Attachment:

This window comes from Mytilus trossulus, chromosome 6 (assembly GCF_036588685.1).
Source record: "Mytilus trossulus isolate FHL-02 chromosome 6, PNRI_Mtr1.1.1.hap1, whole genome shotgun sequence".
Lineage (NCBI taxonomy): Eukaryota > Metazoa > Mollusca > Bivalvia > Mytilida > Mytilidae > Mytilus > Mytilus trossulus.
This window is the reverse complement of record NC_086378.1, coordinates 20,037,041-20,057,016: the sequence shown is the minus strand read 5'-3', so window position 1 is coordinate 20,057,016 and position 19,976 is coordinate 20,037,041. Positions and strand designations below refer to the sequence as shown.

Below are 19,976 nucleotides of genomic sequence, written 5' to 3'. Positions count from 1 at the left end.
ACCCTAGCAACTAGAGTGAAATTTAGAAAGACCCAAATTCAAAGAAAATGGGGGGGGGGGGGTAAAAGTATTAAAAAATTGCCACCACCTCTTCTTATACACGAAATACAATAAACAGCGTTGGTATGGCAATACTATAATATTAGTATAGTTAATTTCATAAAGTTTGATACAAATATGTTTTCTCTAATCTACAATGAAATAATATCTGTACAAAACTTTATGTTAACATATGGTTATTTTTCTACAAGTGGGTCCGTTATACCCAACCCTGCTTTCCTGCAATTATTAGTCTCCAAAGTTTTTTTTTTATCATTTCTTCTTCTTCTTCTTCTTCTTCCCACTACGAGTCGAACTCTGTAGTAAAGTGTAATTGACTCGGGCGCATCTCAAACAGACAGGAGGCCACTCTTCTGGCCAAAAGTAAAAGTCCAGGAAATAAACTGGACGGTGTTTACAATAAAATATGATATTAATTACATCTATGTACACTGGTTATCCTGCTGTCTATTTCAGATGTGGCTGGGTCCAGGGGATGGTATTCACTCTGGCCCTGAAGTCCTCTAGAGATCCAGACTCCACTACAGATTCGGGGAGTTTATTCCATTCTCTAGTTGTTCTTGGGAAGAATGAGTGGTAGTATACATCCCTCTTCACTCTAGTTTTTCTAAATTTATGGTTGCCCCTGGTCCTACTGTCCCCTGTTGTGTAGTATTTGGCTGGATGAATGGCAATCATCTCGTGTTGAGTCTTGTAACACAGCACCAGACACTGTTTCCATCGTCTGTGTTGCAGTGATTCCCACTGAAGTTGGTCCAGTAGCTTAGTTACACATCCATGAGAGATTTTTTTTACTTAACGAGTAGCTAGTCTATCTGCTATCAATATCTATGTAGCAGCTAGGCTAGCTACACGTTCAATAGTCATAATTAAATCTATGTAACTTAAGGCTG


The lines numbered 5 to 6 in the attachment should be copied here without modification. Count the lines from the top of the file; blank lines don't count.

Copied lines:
Below are 19,976 nucleotides of genomic sequence, written 5' to 3'. Positions count from 1 at the left end.
ACCCTAGCAACTAGAGTGAAATTTAGAAAGACCCAAATTCAAAGAAAATGGGGGGGGGGGGGTAAAAGTATTAAAAAATTGCCACCACCTCTTCTTATACACGAAATACAATAAACAGCGTTGGTATGGCAATACTATAATATTAGTATAGTTAATTTCATAAAGTTTGATACAAATATGTTTTCTCTAATCTACAATGAAATAATATCTGTACAAAACTTTATGTTAACATATGGTTATTTTTCTACAAGTGGGTCCGTTATACCCAACCCTGCTTTCCTGCAATTATTAGTCTCCAAAGTTTTTTTTTTATCATTTCTTCTTCTTCTTCTTCTTCTTCCCACTACGAGTCGAACTCTGTAGTAAAGTGTAATTGACTCGGGCGCATCTCAAACAGACAGGAGGCCACTCTTCTGGCCAAAAGTAAAAGTCCAGGAAATAAACTGGACGGTGTTTACAATAAAATATGATATTAATTACATCTATGTACACTGGTTATCCTGCTGTCTATTTCAGATGTGGCTGGGTCCAGGGGATGGTATTCACTCTGGCCCTGAAGTCCTCTAGAGATCCAGACTCCACTACAGATTCGGGGAGTTTATTCCATTCTCTAGTTGTTCTTGGGAAGAATGAGTGGTAGTATACATCCCTCTTCACTCTAGTTTTTCTAAATTTATGGTTGCCCCTGGTCCTACTGTCCCCTGTTGTGTAGTATTTGGCTGGATGAATGGCAATCATCTCGTGTTGAGTCTTGTAACACAGCACCAGACACTGTTTCCATCGTCTGTGTTGCAGTGATTCCCACTGAAGTTGGTCCAGTAGCTTAGTTACACATCCATGAGAGATTTTTTTTACTTAACGAGTAGCTAGTCTATCTGCTATCAATATCTATGTAGCAGCTAGGCTAGCTACACGTTCAATAGTCATAATTAAATCTATGTAACTTAAGGCTG